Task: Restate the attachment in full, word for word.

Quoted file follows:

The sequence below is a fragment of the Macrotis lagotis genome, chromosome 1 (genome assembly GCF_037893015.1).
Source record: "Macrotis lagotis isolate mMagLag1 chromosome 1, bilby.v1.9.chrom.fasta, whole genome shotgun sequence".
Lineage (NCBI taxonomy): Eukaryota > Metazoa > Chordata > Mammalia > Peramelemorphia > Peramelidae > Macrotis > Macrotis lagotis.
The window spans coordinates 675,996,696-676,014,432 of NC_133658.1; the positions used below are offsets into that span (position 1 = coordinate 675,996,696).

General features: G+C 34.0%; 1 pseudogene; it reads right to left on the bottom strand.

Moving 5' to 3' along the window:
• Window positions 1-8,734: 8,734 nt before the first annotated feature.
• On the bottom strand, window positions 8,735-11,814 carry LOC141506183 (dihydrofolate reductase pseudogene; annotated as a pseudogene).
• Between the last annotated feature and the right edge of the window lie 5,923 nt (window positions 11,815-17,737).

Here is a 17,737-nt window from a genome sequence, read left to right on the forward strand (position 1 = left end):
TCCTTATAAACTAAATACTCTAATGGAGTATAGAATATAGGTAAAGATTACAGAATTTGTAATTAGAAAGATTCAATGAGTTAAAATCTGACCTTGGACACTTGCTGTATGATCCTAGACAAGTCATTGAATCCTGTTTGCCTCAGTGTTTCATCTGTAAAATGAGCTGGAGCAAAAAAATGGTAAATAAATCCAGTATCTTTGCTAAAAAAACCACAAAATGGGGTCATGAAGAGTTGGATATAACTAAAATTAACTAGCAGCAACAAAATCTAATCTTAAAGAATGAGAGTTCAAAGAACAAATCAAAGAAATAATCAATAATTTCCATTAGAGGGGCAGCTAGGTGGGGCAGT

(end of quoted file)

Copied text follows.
The sequence below is a fragment of the Macrotis lagotis genome, chromosome 1 (genome assembly GCF_037893015.1).
Source record: "Macrotis lagotis isolate mMagLag1 chromosome 1, bilby.v1.9.chrom.fasta, whole genome shotgun sequence".
Lineage (NCBI taxonomy): Eukaryota > Metazoa > Chordata > Mammalia > Peramelemorphia > Peramelidae > Macrotis > Macrotis lagotis.
The window spans coordinates 675,996,696-676,014,432 of NC_133658.1; the positions used below are offsets into that span (position 1 = coordinate 675,996,696).

General features: G+C 34.0%; 1 pseudogene; it reads right to left on the bottom strand.

Moving 5' to 3' along the window:
• Window positions 1-8,734: 8,734 nt before the first annotated feature.
• On the bottom strand, window positions 8,735-11,814 carry LOC141506183 (dihydrofolate reductase pseudogene; annotated as a pseudogene).
• Between the last annotated feature and the right edge of the window lie 5,923 nt (window positions 11,815-17,737).

Here is a 17,737-nt window from a genome sequence, read left to right on the forward strand (position 1 = left end):
TCCTTATAAACTAAATACTCTAATGGAGTATAGAATATAGGTAAAGATTACAGAATTTGTAATTAGAAAGATTCAATGAGTTAAAATCTGACCTTGGACACTTGCTGTATGATCCTAGACAAGTCATTGAATCCTGTTTGCCTCAGTGTTTCATCTGTAAAATGAGCTGGAGCAAAAAAATGGTAAATAAATCCAGTATCTTTGCTAAAAAAACCACAAAATGGGGTCATGAAGAGTTGGATATAACTAAAATTAACTAGCAGCAACAAAATCTAATCTTAAAGAATGAGAGTTCAAAGAACAAATCAAAGAAATAATCAATAATTTCCATTAGAGGGGCAGCTAGGTGGGGCAGT